Dr. Myron LaBan was Beaumont’s first physiatrist who established and lead the Royal Oak Beaumont Department of Physical Medicine and Rehabilitation in 1968. This service has become one of the largest and most diversified departments of its type in the state.
- Categorical 4-year program; 4 residents per year, 16 residents total
- Excel academically based on SAE-R and Board Scores - 2 residents with top scores in the country
- Excellent clinical training based on private practice model
- the private practice model exposes residents to new & innovative approaches
- 100 percent placement of graduates in fellowships or jobs
- Comprehensive educational program with a balance between physical medicine and general rehabilitation
- Oakland University William Beaumont School of Medicine
We pride ourselves in our commitment to providing an educational environment that produces academically top notch physiatrists. The attending physicians are committed to maintaining our tradition of a nationally regarded outstanding academic program.
Our training program provides the number and variety of cases necessary to educate and prepare the resident for practice or postgraduate training, and has served as a stepping stone to excellent private practice opportunities as well as academic appointments at medical centers across the nation.
The Beaumont Hospital – Royal Oak Physical Medicine and Rehabilitation residency mission is to provide compassionate, extraordinary patient and family centered care in a clinically diverse, high volume, patient focused training program within a
tertiary care level one trauma center. Our residents are prepared to serve our regional population through exposure to a large volume of patients in multiple clinical settings. The clinical exposure combined with the private practice approach to patient
care allows our residents high level clinical training along with an understanding of the business of medicine. The faculty in our training program are all involved in hospital administration and demonstrate the necessity of leadership and involvement.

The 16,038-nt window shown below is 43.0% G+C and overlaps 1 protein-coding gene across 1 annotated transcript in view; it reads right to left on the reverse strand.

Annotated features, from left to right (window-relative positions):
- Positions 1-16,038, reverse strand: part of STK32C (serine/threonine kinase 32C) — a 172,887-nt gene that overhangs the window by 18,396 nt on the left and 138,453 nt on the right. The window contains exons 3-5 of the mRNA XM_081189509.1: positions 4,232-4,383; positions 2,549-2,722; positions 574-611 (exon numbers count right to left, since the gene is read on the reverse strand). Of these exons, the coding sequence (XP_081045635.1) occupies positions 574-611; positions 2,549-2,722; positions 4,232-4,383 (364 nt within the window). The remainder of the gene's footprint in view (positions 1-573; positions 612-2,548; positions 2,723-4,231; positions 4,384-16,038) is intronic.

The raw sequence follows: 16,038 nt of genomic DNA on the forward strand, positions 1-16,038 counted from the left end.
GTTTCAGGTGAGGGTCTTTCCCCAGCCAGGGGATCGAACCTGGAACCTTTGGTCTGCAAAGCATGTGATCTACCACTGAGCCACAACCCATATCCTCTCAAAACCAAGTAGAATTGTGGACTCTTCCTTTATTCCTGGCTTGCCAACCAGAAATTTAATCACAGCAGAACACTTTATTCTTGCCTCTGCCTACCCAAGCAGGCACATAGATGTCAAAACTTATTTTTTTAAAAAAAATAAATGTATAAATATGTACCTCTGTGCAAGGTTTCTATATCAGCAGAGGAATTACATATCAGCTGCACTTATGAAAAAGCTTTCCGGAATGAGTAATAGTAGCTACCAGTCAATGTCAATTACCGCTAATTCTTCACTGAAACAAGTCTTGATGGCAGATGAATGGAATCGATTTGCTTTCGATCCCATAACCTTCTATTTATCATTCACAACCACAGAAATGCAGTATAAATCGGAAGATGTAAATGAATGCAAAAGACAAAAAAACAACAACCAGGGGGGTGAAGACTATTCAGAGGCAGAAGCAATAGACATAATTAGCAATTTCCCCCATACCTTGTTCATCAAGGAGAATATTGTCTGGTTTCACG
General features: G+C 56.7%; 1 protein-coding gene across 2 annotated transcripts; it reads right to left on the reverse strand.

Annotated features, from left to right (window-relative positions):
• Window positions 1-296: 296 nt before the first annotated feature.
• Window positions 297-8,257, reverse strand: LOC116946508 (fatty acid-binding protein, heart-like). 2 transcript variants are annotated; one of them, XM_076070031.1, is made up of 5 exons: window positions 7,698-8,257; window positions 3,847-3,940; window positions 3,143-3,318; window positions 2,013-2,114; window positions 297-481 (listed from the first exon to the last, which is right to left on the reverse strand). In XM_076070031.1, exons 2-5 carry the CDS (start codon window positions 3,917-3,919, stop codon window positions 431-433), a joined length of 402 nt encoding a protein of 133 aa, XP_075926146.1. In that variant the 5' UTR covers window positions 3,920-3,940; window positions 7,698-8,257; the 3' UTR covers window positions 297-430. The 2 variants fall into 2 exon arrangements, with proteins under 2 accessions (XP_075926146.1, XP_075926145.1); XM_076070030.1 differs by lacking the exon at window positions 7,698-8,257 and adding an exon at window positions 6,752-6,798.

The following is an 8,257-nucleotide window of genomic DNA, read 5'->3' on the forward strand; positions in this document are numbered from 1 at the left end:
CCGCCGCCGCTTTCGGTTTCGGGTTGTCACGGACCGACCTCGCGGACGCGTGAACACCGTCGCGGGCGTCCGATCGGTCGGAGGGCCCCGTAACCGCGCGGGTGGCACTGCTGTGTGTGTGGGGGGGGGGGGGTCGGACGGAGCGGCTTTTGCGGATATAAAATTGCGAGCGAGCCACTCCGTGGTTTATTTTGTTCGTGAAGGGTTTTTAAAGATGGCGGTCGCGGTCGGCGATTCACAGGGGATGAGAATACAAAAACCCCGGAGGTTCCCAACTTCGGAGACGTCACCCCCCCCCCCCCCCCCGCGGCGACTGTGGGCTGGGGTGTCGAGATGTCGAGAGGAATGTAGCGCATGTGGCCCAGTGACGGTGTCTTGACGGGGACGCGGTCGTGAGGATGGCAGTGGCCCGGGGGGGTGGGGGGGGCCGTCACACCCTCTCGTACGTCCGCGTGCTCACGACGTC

Our residents are expected to be leaders. We take a great deal of pride in the balance we maintain between neuromuscular and rehabilitation medicine. Finally, we expect our residents to become efficient clinicians. We feel this allows time for the
maintenance of a balanced life, so our residents can excel professionally and personally.
We aim to train physiatrists who are efficient, competent clinicians capability of providing patient and family centered care in a multiplicity of settings. The progressive responsibility and clinical experience create an efficient, competent physiatrist
who can manage highly complex patients. The desired outcome is a physician that has the skills, knowledge and compassion to excel in academic, employed or private practice settings. We aim to train leaders not only of the rehabilitation services they
oversee, but also at the hospital level. Our residents are engaged in the ever-changing world of medicine through direct involvement and modeling by our faculty who are predominantly in private practice. We aim to graduate residents who are skilled
and confident teachers. They are expected to mentor and model for their junior residents and the medical students that rotate on our service. As fourth year residents, they solidify their physiatric knowledge and organizational skills by working intimately
with the faculty creating the lecture and didactic schedule. We encourage our residents to maintain physical and mental well-being. We discuss and assess the resident management of fatigue, stress, life balance, development of interpersonal relationships
and physical well-being.